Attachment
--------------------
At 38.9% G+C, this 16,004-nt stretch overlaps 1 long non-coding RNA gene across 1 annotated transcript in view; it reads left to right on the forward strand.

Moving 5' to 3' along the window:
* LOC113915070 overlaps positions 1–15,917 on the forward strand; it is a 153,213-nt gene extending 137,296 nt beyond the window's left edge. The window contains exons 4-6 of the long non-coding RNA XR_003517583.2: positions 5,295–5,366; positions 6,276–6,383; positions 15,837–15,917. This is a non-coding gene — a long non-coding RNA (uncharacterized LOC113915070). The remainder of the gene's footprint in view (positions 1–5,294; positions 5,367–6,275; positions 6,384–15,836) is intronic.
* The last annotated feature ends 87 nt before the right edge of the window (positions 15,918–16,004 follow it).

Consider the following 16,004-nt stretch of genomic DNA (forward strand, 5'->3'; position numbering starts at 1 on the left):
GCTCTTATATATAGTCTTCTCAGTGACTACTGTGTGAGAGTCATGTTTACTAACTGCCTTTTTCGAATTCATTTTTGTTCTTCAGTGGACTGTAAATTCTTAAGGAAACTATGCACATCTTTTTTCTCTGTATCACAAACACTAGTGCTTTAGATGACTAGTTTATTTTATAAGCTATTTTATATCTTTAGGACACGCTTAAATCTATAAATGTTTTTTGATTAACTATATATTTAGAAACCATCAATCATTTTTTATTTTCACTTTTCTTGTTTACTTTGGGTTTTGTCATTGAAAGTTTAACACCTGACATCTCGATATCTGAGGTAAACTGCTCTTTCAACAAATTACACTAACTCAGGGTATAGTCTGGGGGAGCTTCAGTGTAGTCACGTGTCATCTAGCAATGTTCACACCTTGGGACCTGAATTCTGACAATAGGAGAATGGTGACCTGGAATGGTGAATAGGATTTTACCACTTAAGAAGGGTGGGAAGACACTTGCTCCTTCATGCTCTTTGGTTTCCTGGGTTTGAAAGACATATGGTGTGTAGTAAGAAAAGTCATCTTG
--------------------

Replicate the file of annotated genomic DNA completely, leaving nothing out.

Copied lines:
At 38.9% G+C, this 16,004-nt stretch overlaps 1 long non-coding RNA gene across 1 annotated transcript in view; it reads left to right on the forward strand.

Moving 5' to 3' along the window:
* LOC113915070 overlaps positions 1–15,917 on the forward strand; it is a 153,213-nt gene extending 137,296 nt beyond the window's left edge. The window contains exons 4-6 of the long non-coding RNA XR_003517583.2: positions 5,295–5,366; positions 6,276–6,383; positions 15,837–15,917. This is a non-coding gene — a long non-coding RNA (uncharacterized LOC113915070). The remainder of the gene's footprint in view (positions 1–5,294; positions 5,367–6,275; positions 6,384–15,836) is intronic.
* The last annotated feature ends 87 nt before the right edge of the window (positions 15,918–16,004 follow it).

Consider the following 16,004-nt stretch of genomic DNA (forward strand, 5'->3'; position numbering starts at 1 on the left):
GCTCTTATATATAGTCTTCTCAGTGACTACTGTGTGAGAGTCATGTTTACTAACTGCCTTTTTCGAATTCATTTTTGTTCTTCAGTGGACTGTAAATTCTTAAGGAAACTATGCACATCTTTTTTCTCTGTATCACAAACACTAGTGCTTTAGATGACTAGTTTATTTTATAAGCTATTTTATATCTTTAGGACACGCTTAAATCTATAAATGTTTTTTGATTAACTATATATTTAGAAACCATCAATCATTTTTTATTTTCACTTTTCTTGTTTACTTTGGGTTTTGTCATTGAAAGTTTAACACCTGACATCTCGATATCTGAGGTAAACTGCTCTTTCAACAAATTACACTAACTCAGGGTATAGTCTGGGGGAGCTTCAGTGTAGTCACGTGTCATCTAGCAATGTTCACACCTTGGGACCTGAATTCTGACAATAGGAGAATGGTGACCTGGAATGGTGAATAGGATTTTACCACTTAAGAAGGGTGGGAAGACACTTGCTCCTTCATGCTCTTTGGTTTCCTGGGTTTGAAAGACATATGGTGTGTAGTAAGAAAAGTCATCTTG